Horizontal Lifelines: Construction or General Industry
By Pat M. Stark, CHST, USF SafetyFlorida Safety and Health Compliance Specialist
Why are homemade horizontal lifelines still being used at workplaces?
Answers can vary, of course. Maybe the employer / foreman/ supervisor / manager truly believes the device will work in the event of a fall—and, maybe it will. But is employee safety a guessing game? No, it isn’t nor should it be, especially when it comes to the prevention of falls. At 39 fatalities in 20081, falls continue to be one of the leading causes of fatalities in construction in Florida.
I’ve come across many homemade temporary or permanent horizontal lifelines in both general industry and construction applications. Many times these homemade horizontal lifeline systems are inadequate in the following areas:
- Not designed, installed or used under the supervision of a qualified person.
- The foreman, operations or facility manager, who has sanctioned the use of the homemade horizontal lifeline, is unaware about various calculations on the use of this system, such as the stresses that may be imposed on it, and what minimum standards require of a lifeline to prevent failure of the system in the event of a fall.
- There is usually more than one person attached to the system and no one has considered this additional stress factor on the line, the anchorage points and the angle of sag, etc., in the event of a fall.
- In most cases, when homemade horizontal lifeline systems are observed, the employer has done little or no fall protection training with those employees who will be attaching to this lifeline. The workers know little or nothing about inspection of their fall protection gear, how to wear it properly and proper inspection aspects of the entire fall arrest system.
One reason companies say they use homemade horizontal lifelines is the cost factor. Homemade horizontal lifelines are cheap. But, when an employee falls while using this homemade system because the system failed, the resulting injury or death, and all the immediate and downstream costs, including the potential OSHA penalties and legal costs can easily outweigh the initial cost. When it’s discovered that pre-engineered horizontal lifeline systems are readily available, and the employer failed to purchase this system because the cost of a 3/8” wire rope and wire rope clips as their horizontal lifeline was a few hundred dollars cheaper, what’s the verdict going to be?
In contrast, an adequately engineered (qualified) horizontal lifeline, both in general industry and in construction applications, can allow for easy movement of the worker and provide ample fall protection in tasks and situations where a guardrail or net system is truly not an option.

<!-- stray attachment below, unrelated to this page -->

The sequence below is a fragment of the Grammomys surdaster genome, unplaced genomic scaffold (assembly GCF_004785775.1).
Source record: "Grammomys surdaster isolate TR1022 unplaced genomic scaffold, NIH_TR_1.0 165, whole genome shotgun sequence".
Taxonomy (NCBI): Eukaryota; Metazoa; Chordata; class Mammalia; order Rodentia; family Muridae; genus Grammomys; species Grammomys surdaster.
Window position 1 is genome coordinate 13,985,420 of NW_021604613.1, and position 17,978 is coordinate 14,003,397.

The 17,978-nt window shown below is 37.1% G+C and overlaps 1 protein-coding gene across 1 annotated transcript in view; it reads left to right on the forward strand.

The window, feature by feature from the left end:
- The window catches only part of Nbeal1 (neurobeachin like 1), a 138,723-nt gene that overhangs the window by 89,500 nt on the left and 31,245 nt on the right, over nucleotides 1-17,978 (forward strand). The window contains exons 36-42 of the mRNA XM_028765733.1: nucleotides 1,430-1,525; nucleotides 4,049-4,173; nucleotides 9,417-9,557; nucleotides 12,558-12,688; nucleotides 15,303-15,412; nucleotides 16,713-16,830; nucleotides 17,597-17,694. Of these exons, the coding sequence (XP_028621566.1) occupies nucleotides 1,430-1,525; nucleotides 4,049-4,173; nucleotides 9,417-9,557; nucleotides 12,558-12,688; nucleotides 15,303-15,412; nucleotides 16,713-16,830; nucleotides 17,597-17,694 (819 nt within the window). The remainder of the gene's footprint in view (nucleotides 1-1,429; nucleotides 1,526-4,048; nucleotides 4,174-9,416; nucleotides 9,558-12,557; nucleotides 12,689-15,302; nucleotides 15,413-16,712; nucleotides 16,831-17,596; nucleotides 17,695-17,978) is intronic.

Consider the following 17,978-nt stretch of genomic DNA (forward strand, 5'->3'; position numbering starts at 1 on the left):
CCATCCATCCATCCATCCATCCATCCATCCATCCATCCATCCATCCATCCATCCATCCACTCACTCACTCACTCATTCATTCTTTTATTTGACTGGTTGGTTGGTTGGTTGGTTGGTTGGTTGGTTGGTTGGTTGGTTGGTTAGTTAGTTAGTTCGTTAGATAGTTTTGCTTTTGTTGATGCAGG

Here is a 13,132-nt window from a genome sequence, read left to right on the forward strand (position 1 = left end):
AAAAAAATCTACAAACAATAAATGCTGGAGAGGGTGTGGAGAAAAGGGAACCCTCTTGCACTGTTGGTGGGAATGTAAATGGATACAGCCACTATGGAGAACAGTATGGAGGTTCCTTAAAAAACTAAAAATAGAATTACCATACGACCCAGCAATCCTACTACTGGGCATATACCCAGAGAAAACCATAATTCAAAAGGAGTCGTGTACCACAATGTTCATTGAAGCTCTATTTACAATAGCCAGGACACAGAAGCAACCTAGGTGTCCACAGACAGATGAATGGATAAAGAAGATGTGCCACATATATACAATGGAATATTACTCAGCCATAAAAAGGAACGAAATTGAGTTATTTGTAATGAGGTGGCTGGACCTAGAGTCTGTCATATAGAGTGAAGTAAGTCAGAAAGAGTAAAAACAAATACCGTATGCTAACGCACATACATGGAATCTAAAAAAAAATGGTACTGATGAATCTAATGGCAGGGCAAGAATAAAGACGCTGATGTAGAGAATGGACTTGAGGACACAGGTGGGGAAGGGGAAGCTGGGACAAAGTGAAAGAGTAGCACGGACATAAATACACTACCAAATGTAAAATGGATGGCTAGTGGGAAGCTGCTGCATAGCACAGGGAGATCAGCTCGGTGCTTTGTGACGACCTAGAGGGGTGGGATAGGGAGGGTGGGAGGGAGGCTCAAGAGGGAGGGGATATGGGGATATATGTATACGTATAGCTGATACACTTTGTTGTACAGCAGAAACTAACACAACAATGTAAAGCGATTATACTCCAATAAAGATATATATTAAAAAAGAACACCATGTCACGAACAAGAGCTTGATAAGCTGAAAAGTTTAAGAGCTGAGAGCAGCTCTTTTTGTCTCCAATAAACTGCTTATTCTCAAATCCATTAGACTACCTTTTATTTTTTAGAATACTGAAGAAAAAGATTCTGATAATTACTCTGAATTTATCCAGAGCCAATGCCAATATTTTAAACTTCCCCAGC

OSHA standards in construction specifically cover horizontal lifelines in CFR 29 1926.502(d)(8) Personal fall arrest systems-(8) “Horizontal lifelines shall be designed, installed and used under the supervision of a qualified person, as part of a complete personal fall arrest system which maintains a safety factor of two.” Additionally, in the non-mandated section of this subpart M, Appendix C (h)(6) Horizontal lifelines, there are detailed descriptions of the stresses on anchorage points, sag angle determination, multiple-tie off considerations and even testing of these lifelines.
When I observe a homemade horizontal lifeline systems, I question how qualified is the “qualified person” at the job site. I point out to them that the entire lifeline system has potential for flaw and failure. The recent ANSI Z359.0-.4 Fall Protection Code offers up-to-date specifics on fall protection systems including horizontal lifelines and minimum stresses, strengths on these systems, as in Z359.1 “Safety Requirements for Personal Fall Arrest Systems, Subsystems and Components.”
As a last note: Most if not all personal fall arrest snap hook gates are now being manufactured to meet the above ANSI standards since the older snap hook gates load requirement was only 220 lbs. The new standard requires these gate hooks to withstand a load of 3,600 lbs. Workers, supervisors, managers, safety personnel, workers' comp loss control and consultants should check on this factor since gate hook failure has occurred and resulted in serious or fatal injuries, especially when workers may anchor off at their feet during various types of construction work—many times when using a homemade horizontal lifeline system.
1. Source: Bureau of Labor Statistics, National Census of Fatal Occupational Injuries in 2008,